In a fascinating article in Indiewire, author Chris O’Fault writes about how Kodak’s fortunes were changed by a group of filmmakers invested in saving filmmaking as we once knew it: on celluloid.
Anyone who lives in Rochester is all too aware of how digital filmmaking brought about the decline of Kodak to the point where, in 2014, the former leader of the filmmaking industry, founded by Rochester’s favorite son George Eastman, was on the verge of declaring bankruptcy.
In an unprecedented move, a group of some of the most respected filmmakers in Hollywood banded ttogether to encourage studios to make a financial commitment to Kodak, in order to preserve the ability to shoot films on… well…film. After all, digitally captured video just doesn’t have the same look and feel of films shot on celluloid (see Video vs. Film, the Differences).
Earlier iterations of the Star Wars franchise were responsible for ushering in the age of digital filmmaking, as George Lucas persuaded Sony and Panavision to build new cameras and lenses that would ratchet up visual quality and make large-screen digital filmmaking possible. In the newest installment, Star Wars: The Force Awakens, JJ Abrams was determined to return Star Wars to celluloid, in spite of the fact that making the film, thus, becomes a much more expensive endeavor.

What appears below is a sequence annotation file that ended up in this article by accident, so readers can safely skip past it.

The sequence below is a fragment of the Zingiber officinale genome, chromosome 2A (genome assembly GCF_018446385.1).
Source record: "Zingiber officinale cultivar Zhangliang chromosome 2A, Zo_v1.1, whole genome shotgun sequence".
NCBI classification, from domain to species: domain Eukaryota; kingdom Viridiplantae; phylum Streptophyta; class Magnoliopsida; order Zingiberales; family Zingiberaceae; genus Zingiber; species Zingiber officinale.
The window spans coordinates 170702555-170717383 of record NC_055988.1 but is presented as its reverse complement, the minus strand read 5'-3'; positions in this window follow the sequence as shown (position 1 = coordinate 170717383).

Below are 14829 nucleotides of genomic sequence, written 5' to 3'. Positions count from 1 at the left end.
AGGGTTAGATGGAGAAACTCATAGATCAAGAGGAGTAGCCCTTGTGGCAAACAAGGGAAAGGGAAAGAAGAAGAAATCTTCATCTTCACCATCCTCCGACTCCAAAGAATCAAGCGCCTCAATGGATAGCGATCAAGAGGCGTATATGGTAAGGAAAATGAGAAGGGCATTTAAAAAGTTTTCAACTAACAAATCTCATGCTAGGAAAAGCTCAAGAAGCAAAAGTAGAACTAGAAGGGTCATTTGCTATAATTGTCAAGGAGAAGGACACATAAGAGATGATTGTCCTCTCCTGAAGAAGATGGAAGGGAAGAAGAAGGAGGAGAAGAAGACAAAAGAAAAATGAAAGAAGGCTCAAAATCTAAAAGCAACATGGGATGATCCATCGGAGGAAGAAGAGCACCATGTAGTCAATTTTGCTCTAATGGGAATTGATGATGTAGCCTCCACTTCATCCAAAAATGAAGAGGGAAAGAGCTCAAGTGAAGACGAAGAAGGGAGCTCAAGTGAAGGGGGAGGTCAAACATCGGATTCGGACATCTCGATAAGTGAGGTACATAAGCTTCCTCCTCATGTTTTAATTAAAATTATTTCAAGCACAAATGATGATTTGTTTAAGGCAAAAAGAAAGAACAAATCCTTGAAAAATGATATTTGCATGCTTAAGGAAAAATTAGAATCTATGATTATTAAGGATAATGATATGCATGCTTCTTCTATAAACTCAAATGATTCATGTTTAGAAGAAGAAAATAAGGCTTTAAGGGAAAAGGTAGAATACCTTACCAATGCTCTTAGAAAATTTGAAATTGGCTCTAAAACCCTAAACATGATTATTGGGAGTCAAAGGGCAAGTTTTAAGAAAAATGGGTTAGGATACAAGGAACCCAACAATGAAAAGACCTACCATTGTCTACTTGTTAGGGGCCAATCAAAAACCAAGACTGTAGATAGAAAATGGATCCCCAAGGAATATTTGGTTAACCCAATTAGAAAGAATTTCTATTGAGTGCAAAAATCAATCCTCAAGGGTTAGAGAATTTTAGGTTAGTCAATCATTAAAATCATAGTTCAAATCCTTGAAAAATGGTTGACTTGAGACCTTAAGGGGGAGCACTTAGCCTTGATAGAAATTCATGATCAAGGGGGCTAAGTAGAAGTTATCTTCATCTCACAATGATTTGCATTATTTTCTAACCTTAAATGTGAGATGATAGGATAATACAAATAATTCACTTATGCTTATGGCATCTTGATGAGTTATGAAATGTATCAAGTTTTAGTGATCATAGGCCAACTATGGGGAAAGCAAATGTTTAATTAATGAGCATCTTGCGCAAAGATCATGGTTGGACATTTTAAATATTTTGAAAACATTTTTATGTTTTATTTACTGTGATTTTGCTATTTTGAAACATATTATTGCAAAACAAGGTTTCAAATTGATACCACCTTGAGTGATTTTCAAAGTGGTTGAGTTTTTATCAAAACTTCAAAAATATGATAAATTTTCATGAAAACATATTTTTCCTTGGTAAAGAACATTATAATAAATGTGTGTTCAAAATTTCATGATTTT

The movie will open across the U.S. this coming weekend in the largest movie release in history including 300 3D locations, 392 Imax screens (a record number), 451 premium large-format screens and 146 D-Box locations, according to Indiewire.
For the love of Kodak (and Star Wars, of course) we hope the new release is a blockbuster at the box office.
Click Here to read the Indiewire article “How the New ‘Star Wars’ Movie is Bringing Celluloid Back to Cinema.”
Featured image of JJ Abrams used through Creative Commons License from Wikimedia.